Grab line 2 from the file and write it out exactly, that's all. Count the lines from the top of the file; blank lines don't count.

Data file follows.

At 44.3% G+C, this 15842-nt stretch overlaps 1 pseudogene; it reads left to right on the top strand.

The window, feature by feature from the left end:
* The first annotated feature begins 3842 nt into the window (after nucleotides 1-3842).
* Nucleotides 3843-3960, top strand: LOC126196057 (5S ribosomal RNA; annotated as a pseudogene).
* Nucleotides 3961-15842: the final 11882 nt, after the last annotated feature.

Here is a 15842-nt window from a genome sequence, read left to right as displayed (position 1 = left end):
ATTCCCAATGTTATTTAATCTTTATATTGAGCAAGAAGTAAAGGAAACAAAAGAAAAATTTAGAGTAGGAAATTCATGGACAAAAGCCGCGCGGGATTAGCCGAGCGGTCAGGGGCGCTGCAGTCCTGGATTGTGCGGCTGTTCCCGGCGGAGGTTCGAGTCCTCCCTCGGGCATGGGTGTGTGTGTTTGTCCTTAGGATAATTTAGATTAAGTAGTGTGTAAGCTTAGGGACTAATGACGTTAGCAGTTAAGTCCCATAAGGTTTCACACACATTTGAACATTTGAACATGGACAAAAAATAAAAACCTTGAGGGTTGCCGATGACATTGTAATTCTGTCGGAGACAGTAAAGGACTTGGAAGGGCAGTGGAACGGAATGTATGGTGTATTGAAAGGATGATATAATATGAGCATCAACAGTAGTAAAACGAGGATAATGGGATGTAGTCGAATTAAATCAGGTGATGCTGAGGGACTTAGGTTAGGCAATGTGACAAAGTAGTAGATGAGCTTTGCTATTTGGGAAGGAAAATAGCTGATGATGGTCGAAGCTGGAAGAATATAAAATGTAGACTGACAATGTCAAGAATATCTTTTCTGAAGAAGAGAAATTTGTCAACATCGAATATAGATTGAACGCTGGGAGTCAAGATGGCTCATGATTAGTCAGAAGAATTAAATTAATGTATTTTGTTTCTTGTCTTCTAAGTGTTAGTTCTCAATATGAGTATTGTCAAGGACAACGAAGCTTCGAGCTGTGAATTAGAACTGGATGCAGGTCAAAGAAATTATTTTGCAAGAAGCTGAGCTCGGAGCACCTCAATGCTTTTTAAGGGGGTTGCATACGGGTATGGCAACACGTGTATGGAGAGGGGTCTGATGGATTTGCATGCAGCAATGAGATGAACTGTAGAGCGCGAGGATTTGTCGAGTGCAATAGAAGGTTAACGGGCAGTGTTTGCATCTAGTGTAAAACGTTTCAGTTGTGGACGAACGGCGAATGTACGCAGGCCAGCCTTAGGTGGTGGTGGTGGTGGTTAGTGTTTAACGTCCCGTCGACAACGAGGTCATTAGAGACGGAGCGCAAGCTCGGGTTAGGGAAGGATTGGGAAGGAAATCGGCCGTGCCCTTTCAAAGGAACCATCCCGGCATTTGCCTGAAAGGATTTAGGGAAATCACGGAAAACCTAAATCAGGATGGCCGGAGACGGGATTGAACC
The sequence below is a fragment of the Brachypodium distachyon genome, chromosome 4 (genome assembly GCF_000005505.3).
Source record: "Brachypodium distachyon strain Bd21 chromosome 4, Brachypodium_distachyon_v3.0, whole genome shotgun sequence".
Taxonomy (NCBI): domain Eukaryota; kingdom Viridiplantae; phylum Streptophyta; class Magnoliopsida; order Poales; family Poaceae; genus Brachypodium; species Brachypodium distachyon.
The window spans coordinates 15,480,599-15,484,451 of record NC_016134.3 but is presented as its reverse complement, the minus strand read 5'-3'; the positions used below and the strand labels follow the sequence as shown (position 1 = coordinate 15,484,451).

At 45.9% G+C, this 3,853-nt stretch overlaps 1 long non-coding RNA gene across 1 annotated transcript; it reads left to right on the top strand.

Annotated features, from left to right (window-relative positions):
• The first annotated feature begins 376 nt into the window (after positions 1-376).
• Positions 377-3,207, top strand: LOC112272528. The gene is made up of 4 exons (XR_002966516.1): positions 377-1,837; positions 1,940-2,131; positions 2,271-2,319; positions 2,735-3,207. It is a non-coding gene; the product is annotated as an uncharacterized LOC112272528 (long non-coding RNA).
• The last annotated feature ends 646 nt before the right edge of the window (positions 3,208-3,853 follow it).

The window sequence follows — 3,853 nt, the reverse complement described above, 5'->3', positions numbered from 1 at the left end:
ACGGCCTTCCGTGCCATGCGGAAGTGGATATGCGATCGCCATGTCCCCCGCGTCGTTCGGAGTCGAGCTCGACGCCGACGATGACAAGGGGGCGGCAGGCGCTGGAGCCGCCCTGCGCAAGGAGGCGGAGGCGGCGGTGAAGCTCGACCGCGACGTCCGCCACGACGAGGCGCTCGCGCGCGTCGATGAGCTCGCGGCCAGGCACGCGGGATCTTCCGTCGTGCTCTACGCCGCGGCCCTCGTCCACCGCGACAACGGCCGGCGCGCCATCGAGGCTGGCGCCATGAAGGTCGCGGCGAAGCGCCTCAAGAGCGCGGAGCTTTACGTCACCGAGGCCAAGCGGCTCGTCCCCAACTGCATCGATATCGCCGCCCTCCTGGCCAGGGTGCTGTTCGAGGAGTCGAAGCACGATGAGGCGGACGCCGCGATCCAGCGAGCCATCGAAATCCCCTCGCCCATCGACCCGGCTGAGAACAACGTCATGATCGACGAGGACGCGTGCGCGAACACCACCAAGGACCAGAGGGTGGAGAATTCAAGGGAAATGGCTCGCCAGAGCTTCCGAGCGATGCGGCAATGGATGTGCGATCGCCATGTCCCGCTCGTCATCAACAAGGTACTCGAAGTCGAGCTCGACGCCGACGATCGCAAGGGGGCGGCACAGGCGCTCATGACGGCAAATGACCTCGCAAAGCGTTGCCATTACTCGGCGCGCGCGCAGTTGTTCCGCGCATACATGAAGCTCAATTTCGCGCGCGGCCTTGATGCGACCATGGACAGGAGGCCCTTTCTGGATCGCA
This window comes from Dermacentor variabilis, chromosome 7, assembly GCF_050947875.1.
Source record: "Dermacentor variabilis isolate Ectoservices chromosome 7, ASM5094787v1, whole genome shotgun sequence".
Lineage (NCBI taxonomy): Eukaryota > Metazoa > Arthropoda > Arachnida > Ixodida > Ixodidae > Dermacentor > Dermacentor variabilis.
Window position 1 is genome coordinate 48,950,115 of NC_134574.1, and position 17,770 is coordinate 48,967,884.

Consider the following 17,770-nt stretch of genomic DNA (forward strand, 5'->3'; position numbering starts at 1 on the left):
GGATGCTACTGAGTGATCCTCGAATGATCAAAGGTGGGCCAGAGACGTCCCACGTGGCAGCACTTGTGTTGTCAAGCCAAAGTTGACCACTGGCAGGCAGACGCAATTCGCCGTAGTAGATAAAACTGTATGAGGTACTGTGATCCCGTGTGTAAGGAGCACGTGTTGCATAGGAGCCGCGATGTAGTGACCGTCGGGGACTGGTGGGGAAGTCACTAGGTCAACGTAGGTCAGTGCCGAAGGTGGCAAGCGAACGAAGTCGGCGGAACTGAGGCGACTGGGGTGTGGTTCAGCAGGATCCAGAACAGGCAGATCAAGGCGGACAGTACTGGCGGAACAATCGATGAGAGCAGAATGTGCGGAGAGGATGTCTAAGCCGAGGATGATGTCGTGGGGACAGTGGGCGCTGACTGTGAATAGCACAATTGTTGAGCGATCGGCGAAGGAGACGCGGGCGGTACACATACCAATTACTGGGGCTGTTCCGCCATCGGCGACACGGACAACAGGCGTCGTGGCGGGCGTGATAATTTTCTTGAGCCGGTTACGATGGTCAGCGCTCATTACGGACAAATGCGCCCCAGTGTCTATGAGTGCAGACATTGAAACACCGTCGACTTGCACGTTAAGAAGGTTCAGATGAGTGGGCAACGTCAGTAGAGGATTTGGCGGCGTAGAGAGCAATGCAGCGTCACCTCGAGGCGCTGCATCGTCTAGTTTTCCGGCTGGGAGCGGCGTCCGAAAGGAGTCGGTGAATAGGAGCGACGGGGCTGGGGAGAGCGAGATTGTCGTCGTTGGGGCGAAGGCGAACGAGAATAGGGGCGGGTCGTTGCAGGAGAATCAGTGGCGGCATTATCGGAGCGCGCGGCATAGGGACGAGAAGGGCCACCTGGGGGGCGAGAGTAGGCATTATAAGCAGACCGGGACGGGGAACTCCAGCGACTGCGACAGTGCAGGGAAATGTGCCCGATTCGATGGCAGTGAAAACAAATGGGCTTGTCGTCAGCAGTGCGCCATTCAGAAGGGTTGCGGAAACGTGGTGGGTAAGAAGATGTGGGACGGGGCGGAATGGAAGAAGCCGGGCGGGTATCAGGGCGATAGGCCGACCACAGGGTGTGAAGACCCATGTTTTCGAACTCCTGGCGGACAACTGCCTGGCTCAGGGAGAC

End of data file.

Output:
The window, feature by feature from the left end: